Undergraduate Available in Clearing

BSc Geography

Explore the complex natural and human processes shaping the world - and visit places such as Almeria, Tenerife and Iceland.

Key information

Study mode

Full-time

Course length

3 years

Typical offer

N/A

See requirements

UCAS code

F800

Choose an option

Start date

Course overview

Studying BSc Geography at Hull means learning about the big challenges facing the world today, such as climate change, sustainability and hazards. You’ll work with academics who are experts in their fields and who will engage you with the latest research.

Our degree is accredited by the Royal Geographical Society, which means that the programme has been approved by the relevant professional body.

In the first year, you’ll learn about both physical and human geography, as well as developing geographical skills like GIS. In your second and third years, you get to choose whether to specialise in physical geography or to continue with some human geography as well. You’ll have a choice of modules to pick from in your second and third years, so you can tailor your degree to your interests by picking the aspects of physical geography and human geography that most interest you.

At Hull, we specialise in teaching climate change (both in the past and current anthropogenic global warming), hazards, conservation and rivers in physical geography, and sustainability, development, cities and globalisation in human geography.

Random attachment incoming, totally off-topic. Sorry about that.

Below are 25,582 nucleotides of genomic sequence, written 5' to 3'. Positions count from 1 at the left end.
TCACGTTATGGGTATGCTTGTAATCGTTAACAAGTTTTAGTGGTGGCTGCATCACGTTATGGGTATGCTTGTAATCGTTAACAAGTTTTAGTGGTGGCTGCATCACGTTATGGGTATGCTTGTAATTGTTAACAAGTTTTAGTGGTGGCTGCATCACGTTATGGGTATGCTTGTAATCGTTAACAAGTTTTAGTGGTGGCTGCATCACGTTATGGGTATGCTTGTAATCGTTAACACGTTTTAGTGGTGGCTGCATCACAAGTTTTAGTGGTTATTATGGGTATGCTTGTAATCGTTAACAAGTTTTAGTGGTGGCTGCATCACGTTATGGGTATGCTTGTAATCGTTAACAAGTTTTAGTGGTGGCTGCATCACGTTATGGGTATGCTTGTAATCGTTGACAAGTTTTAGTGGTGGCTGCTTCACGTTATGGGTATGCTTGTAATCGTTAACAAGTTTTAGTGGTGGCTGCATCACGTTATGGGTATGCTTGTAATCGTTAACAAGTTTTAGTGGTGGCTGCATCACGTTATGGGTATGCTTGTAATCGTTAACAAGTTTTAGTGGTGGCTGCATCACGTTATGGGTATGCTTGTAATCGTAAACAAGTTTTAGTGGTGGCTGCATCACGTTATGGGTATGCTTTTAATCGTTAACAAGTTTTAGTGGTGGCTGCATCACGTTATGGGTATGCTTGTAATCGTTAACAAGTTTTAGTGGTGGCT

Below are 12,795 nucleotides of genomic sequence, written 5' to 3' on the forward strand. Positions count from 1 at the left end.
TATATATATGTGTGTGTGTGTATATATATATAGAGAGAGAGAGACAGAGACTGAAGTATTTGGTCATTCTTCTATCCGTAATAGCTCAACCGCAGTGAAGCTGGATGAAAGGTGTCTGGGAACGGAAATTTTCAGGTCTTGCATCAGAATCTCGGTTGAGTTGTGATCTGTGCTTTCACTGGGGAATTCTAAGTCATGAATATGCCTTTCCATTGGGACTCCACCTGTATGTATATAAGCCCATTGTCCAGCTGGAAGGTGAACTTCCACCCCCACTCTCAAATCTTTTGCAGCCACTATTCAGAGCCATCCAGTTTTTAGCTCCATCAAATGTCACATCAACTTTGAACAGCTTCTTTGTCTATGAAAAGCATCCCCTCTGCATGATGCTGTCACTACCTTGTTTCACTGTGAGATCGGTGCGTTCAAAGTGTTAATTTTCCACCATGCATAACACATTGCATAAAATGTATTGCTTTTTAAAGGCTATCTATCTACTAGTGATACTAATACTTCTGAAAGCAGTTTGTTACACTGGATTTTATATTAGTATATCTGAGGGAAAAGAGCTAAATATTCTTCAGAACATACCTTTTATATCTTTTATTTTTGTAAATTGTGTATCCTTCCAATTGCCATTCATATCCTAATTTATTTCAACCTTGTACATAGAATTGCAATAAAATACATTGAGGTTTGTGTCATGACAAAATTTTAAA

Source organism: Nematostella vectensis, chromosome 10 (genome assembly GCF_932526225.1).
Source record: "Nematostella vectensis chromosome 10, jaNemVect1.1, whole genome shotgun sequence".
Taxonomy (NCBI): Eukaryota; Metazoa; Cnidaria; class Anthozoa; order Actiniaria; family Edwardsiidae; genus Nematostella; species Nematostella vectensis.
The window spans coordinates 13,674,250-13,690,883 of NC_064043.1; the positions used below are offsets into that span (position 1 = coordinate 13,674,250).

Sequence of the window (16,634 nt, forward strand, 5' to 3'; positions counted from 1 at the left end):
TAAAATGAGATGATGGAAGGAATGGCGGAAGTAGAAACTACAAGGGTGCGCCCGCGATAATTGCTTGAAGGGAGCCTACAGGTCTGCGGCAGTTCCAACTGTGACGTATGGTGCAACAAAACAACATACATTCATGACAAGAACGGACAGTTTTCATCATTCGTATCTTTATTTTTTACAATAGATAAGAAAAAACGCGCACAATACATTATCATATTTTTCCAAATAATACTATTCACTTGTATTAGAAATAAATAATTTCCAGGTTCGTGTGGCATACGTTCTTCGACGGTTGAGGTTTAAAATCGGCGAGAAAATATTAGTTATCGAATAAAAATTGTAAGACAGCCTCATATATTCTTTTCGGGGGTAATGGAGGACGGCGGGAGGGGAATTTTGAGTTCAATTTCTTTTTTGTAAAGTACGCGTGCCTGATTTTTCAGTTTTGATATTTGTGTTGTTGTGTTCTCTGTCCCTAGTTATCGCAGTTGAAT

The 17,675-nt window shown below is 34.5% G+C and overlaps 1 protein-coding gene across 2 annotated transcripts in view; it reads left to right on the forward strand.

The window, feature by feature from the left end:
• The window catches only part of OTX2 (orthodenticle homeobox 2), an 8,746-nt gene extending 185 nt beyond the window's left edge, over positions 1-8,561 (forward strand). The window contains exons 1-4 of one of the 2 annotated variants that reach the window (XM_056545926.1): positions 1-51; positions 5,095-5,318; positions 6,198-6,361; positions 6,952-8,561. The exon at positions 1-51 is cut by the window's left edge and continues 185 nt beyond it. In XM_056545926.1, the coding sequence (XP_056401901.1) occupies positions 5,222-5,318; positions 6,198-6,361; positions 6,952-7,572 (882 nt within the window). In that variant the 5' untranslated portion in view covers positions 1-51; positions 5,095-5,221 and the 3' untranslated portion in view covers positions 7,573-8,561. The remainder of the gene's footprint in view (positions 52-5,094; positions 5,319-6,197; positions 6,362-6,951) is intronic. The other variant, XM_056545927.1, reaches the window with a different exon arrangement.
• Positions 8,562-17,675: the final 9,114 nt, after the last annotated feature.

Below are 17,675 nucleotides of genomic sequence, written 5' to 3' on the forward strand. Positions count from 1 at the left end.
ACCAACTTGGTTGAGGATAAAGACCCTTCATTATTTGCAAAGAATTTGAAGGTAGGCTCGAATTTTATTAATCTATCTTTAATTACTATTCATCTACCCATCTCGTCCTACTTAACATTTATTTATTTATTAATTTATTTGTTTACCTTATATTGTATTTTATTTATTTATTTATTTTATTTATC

Field work is a key part of our degrees. This is where what you learn in the classroom comes to life. We’ll take you on day trips around the local area, as well as residential trips in the UK and abroad. Our teaching project and professional consultancy modules enable you to develop employment skills.

Studying BSc Geography with us will make you highly employable, both in the environment sector and in the wider employment market - not only will you gain subject-specific knowledge and skills in areas like climate change and GIS, but you’ll also develop a wide range of general skills, such as working in a team and data analysis.

Learn more about your course in our subject sessions

On-demand session

Geography, Earth Science and Environmental Science

geography-geology-environmental-science-subject-session

Six reasons to study Geography at Hull